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Exercise 95 - Chapter 3

Recall from Definition 3.26 that every category \(\mathcal{C}\) has an opposite \(\mathcal{C}^{op}\). Let \(F : \mathcal{C} \rightarrow \mathcal{D} \) be a functor. How should we define its opposite, \(F^{op} : \mathcal{C}^{op} \rightarrow \mathcal{D}^{op} \)? That is, how should \( F^{op} \) act on objects, and how should it act on morphisms?

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Comments

  • 1.

    Huh. I mean the Functor \(F' : C^{OP} \to D^{Op}\) is straight forward but I'm not sure \(F^OP\) as defined above always exists.

    Comment Source: Huh. I mean the Functor \\(F' : C^{OP} \to D^{Op}\\) is straight forward but I'm not sure \\(F^OP\\) as defined above always exists.
  • 2.

    \(F^\mathrm{op}\) should do the same thing as \(F\) on objects (i.e., \(\forall c\in\mathcal{C}\,\,F(c)=F^\mathrm{op}(c)\)). On morphisms, I imagine it should take \(f^\mathrm{op}\) to \((F(f))^\mathrm{op}\). This works trivially on identities. \(F^\mathrm{op}(f^\mathrm{op}\circ g^\mathrm{op})=F^\mathrm{op}((g\circ f)^\mathrm{op})\) \(=(F(g\circ f))^\mathrm{op}=(F(g)\circ F(f))^\mathrm{op}\) \(=(F(f))^\mathrm{op}\circ(F(g))^\mathrm{op}\) \(=F^\mathrm{op}(f)\circ F^\mathrm{op}(g)\), so \(F^\mathrm{op}\) defined in this way is a functo from \(\mathcal{C}^\mathrm{op}\) to \(\mathcal{D}^\mathrm{op}\).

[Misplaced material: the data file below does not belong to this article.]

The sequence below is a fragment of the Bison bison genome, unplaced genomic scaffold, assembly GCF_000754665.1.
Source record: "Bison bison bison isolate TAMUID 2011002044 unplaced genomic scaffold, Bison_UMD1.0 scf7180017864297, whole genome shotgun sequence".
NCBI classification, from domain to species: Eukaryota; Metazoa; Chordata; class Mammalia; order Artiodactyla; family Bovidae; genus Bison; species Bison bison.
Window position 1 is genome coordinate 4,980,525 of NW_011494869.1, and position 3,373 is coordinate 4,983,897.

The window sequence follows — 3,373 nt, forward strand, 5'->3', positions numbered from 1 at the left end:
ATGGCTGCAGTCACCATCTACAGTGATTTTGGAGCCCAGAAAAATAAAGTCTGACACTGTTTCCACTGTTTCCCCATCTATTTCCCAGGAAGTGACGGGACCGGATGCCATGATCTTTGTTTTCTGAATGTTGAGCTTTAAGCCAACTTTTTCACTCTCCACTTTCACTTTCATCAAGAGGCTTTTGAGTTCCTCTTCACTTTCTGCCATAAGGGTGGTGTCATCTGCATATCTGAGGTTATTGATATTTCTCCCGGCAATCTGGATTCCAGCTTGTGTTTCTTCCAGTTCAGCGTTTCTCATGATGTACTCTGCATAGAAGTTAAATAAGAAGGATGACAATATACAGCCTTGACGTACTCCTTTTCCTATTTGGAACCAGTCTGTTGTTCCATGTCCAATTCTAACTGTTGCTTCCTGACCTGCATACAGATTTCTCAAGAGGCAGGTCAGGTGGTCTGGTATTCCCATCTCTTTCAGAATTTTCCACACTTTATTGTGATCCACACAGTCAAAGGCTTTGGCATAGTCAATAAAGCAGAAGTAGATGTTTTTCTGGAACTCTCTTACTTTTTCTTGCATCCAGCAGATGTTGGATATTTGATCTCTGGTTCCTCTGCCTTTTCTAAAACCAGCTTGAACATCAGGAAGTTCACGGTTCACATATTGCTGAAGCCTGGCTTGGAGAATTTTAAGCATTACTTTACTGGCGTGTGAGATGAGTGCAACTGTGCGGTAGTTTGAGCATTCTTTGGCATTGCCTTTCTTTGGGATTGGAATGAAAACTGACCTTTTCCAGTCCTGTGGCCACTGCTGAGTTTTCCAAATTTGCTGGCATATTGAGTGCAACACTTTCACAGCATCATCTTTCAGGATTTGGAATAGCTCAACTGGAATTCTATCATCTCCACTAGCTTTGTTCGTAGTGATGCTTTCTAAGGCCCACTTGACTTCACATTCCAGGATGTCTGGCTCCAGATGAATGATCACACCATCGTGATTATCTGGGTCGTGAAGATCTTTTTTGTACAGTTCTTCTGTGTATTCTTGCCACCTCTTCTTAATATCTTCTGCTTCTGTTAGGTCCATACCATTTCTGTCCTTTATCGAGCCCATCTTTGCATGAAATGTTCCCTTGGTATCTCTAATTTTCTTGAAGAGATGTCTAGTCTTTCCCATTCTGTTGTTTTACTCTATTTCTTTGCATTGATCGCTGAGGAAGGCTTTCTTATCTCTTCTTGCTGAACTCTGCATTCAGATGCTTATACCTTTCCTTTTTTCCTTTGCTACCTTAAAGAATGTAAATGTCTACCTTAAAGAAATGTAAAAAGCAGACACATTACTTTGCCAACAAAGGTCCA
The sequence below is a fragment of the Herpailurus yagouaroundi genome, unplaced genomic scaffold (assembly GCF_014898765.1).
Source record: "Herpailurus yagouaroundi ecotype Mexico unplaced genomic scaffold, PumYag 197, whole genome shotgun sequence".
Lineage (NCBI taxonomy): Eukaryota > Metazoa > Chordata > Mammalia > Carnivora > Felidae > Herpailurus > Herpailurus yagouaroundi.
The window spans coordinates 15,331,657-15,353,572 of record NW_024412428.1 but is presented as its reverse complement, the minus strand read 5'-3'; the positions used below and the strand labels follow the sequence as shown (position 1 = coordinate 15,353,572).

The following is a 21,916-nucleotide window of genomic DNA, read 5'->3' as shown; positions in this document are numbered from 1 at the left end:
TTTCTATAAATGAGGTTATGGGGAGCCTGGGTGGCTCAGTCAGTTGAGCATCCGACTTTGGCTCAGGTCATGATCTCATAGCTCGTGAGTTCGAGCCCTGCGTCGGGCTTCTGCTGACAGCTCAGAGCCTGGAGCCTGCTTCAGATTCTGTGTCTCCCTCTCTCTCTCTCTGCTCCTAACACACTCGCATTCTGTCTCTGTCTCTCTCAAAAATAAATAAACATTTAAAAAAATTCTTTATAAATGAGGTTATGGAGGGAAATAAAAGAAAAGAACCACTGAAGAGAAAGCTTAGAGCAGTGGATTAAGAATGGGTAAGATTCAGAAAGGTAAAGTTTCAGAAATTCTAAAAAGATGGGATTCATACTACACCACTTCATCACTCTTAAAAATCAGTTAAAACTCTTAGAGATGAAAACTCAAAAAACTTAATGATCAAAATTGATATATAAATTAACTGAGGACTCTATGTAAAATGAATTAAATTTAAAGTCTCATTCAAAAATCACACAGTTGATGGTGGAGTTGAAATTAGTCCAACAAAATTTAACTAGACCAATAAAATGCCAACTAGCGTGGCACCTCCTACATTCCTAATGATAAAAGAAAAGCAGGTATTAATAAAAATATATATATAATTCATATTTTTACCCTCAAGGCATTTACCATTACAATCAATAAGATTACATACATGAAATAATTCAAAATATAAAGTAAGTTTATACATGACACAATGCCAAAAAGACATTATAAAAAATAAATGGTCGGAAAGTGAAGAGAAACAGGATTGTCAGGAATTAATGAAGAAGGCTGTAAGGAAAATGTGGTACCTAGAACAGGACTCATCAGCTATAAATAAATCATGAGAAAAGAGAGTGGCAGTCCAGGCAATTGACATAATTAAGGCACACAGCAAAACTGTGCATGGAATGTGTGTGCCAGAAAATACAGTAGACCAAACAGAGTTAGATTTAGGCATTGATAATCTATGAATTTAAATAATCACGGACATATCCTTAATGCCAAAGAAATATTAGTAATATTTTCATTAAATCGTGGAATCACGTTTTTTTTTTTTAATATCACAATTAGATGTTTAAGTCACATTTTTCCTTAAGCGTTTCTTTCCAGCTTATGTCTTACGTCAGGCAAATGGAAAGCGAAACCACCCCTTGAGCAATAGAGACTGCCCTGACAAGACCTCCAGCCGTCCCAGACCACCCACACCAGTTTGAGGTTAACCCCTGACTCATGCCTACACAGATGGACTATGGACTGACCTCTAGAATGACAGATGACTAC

Comment Source:\\(F^\mathrm{op}\\) should do the same thing as \\(F\\) on objects (i.e., \\(\forall c\in\mathcal{C}\,\,F(c)=F^\mathrm{op}(c)\\)). On morphisms, I imagine it should take \\(f^\mathrm{op}\\) to \\((F(f))^\mathrm{op}\\). This works trivially on identities. \\(F^\mathrm{op}(f^\mathrm{op}\circ g^\mathrm{op})=F^\mathrm{op}((g\circ f)^\mathrm{op})\\) \\(=(F(g\circ f))^\mathrm{op}=(F(g)\circ F(f))^\mathrm{op}\\) \\(=(F(f))^\mathrm{op}\circ(F(g))^\mathrm{op}\\) \\(=F^\mathrm{op}(f)\circ F^\mathrm{op}(g)\\), so \\(F^\mathrm{op}\\) defined in this way is a functo from \\(\mathcal{C}^\mathrm{op}\\) to \\(\mathcal{D}^\mathrm{op}\\).
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